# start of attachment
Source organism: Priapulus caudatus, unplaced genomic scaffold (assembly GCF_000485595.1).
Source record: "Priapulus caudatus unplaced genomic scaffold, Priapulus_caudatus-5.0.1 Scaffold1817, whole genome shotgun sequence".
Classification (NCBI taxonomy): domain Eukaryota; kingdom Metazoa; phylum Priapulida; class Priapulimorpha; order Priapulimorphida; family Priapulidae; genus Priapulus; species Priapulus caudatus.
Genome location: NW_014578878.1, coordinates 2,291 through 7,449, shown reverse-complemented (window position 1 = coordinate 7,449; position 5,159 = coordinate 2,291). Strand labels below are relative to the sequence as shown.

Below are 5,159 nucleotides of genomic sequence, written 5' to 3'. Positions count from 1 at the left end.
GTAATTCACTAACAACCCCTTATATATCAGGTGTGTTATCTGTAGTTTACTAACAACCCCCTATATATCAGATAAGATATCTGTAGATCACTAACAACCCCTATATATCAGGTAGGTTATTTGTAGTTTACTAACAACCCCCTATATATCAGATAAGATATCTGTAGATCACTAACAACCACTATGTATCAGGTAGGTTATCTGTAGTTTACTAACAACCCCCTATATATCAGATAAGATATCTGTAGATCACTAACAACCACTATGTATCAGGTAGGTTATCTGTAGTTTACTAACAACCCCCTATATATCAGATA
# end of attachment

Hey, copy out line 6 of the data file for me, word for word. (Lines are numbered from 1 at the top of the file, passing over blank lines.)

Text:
GTAATTCACTAACAACCCCTTATATATCAGGTGTGTTATCTGTAGTTTACTAACAACCCCCTATATATCAGATAAGATATCTGTAGATCACTAACAACCCCTATATATCAGGTAGGTTATTTGTAGTTTACTAACAACCCCCTATATATCAGATAAGATATCTGTAGATCACTAACAACCACTATGTATCAGGTAGGTTATCTGTAGTTTACTAACAACCCCCTATATATCAGATAAGATATCTGTAGATCACTAACAACCACTATGTATCAGGTAGGTTATCTGTAGTTTACTAACAACCCCCTATATATCAGATA